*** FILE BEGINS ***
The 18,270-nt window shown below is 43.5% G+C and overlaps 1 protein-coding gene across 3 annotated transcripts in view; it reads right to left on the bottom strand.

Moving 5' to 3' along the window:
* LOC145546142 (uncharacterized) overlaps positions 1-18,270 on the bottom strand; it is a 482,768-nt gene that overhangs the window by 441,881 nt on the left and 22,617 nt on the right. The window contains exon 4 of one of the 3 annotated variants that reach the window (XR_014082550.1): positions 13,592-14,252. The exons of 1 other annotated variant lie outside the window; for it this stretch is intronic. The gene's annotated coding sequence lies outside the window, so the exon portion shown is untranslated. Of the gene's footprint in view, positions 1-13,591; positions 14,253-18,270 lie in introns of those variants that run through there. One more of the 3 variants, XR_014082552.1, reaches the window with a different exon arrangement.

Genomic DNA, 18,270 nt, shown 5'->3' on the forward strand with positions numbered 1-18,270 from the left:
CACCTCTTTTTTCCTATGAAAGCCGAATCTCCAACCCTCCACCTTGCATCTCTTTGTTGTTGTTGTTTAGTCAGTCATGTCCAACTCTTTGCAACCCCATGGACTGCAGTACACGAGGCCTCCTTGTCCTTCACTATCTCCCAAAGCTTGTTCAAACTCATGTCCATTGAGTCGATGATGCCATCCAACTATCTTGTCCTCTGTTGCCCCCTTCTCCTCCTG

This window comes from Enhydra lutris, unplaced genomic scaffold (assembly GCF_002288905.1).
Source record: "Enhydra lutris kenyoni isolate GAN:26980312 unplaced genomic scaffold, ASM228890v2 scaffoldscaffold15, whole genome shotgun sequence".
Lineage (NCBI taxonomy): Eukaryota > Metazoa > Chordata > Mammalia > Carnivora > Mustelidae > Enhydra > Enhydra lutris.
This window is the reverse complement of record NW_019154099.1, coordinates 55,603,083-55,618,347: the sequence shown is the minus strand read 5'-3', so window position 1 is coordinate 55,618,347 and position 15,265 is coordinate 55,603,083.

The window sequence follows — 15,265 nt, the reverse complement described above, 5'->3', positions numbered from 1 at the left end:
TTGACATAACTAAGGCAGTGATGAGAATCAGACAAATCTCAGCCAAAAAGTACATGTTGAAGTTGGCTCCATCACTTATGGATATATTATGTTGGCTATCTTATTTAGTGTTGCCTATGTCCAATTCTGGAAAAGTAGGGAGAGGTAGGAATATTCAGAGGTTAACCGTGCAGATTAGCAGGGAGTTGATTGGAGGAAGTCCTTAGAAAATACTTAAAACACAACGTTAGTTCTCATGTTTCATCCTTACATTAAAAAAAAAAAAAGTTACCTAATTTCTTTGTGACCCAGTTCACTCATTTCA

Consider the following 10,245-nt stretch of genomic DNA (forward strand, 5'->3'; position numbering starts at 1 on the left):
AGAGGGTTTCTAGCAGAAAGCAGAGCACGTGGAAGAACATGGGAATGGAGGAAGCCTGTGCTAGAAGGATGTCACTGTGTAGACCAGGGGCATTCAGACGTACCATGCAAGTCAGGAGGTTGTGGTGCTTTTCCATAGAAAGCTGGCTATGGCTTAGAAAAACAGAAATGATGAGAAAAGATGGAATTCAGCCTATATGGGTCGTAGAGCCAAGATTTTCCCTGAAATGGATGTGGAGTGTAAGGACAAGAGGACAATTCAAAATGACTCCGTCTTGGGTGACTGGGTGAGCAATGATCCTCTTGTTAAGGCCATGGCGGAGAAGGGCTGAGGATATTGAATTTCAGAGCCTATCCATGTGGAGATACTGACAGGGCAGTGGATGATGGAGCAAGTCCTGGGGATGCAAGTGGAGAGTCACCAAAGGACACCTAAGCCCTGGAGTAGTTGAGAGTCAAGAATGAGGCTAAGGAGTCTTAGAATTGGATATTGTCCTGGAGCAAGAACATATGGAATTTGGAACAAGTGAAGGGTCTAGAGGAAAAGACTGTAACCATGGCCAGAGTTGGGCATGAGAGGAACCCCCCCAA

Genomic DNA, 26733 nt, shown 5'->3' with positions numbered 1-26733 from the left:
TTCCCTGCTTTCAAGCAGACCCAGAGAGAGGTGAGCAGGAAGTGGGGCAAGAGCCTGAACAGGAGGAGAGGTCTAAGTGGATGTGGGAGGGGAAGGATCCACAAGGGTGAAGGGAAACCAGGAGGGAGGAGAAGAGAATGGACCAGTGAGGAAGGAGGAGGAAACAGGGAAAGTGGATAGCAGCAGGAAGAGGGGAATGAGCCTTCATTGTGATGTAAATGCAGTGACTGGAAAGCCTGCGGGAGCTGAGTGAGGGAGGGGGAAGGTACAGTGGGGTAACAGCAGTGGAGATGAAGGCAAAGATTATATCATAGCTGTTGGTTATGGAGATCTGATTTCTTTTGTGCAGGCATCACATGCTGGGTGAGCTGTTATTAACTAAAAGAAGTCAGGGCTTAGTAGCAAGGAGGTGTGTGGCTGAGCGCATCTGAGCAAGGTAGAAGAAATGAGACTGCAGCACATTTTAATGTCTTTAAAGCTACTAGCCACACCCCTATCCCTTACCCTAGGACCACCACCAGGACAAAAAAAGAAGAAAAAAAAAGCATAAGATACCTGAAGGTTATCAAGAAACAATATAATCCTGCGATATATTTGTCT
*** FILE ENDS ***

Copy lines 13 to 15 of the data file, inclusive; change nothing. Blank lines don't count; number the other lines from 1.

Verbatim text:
AGAGGGTTTCTAGCAGAAAGCAGAGCACGTGGAAGAACATGGGAATGGAGGAAGCCTGTGCTAGAAGGATGTCACTGTGTAGACCAGGGGCATTCAGACGTACCATGCAAGTCAGGAGGTTGTGGTGCTTTTCCATAGAAAGCTGGCTATGGCTTAGAAAAACAGAAATGATGAGAAAAGATGGAATTCAGCCTATATGGGTCGTAGAGCCAAGATTTTCCCTGAAATGGATGTGGAGTGTAAGGACAAGAGGACAATTCAAAATGACTCCGTCTTGGGTGACTGGGTGAGCAATGATCCTCTTGTTAAGGCCATGGCGGAGAAGGGCTGAGGATATTGAATTTCAGAGCCTATCCATGTGGAGATACTGACAGGGCAGTGGATGATGGAGCAAGTCCTGGGGATGCAAGTGGAGAGTCACCAAAGGACACCTAAGCCCTGGAGTAGTTGAGAGTCAAGAATGAGGCTAAGGAGTCTTAGAATTGGATATTGTCCTGGAGCAAGAACATATGGAATTTGGAACAAGTGAAGGGTCTAGAGGAAAAGACTGTAACCATGGCCAGAGTTGGGCATGAGAGGAACCCCCCCAA

Genomic DNA, 26733 nt, shown 5'->3' with positions numbered 1-26733 from the left:
TTCCCTGCTTTCAAGCAGACCCAGAGAGAGGTGAGCAGGAAGTGGGGCAAGAGCCTGAACAGGAGGAGAGGTCTAAGTGGATGTGGGAGGGGAAGGATCCACAAGGGTGAAGGGAAACCAGGAGGGAGGAGAAGAGAATGGACCAGTGAGGAAGGAGGAGGAAACAGGGAAAGTGGATAGCAGCAGGAAGAGGGGAATGAGCCTTCATTGTGATGTAAATGCAGTGACTGGAAAGCCTGCGGGAGCTGAGTGAGGGAGGGGGAAGGTACAGTGGGGTAACAGCAGTGGAGATGAAGGCAAAGATTATATCATAGCTGTTGGTTATGGAGATCTGATTTCTTTTGTGCAGGCATCACATGCTGGGTGAGCTGTTATTAACTAAAAGAAGTCAGGGCTTAGTAGCAAGGAGGTGTGTGGCTGAGCGCATCTGAGCAAGGTAGAAGAAATGAGACTGCAGCACATTTTAATGTCTTTAAAGCTACTAGCCACACCCCTATCCCTTACCCTAGGACCACCACCAGGACAAAAAAAGAAGAAAAAAAAAGCATAAGATACCTGAAGGTTATCAAGAAACAATATAATCCTGCGATATATTTGTCT